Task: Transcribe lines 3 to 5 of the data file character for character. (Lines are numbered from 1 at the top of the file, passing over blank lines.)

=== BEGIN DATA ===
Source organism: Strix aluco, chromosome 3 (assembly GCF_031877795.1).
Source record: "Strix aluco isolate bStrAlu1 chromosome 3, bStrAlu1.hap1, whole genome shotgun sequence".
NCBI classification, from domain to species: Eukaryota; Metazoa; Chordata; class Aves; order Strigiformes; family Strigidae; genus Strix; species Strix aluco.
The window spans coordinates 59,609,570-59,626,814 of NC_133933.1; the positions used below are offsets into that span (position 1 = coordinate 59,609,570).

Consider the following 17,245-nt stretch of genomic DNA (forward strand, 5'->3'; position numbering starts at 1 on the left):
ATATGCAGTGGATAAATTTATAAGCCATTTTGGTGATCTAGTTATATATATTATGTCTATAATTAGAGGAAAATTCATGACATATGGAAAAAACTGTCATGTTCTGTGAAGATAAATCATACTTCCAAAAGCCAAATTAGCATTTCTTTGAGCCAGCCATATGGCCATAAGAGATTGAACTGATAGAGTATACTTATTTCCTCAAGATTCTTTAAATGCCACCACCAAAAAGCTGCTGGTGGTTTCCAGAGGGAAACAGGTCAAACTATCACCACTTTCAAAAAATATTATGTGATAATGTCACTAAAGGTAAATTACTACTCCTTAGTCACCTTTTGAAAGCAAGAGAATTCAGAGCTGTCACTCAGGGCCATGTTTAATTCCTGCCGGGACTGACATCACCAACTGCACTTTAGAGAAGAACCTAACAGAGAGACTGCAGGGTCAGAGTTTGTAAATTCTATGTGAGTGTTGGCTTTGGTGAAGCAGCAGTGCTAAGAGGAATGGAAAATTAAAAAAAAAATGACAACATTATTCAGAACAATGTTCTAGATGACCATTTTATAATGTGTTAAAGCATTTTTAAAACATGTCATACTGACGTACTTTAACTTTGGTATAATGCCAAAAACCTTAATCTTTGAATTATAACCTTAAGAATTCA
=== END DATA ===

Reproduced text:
NCBI classification, from domain to species: Eukaryota; Metazoa; Chordata; class Aves; order Strigiformes; family Strigidae; genus Strix; species Strix aluco.
The window spans coordinates 59,609,570-59,626,814 of NC_133933.1; the positions used below are offsets into that span (position 1 = coordinate 59,609,570).

Consider the following 17,245-nt stretch of genomic DNA (forward strand, 5'->3'; position numbering starts at 1 on the left):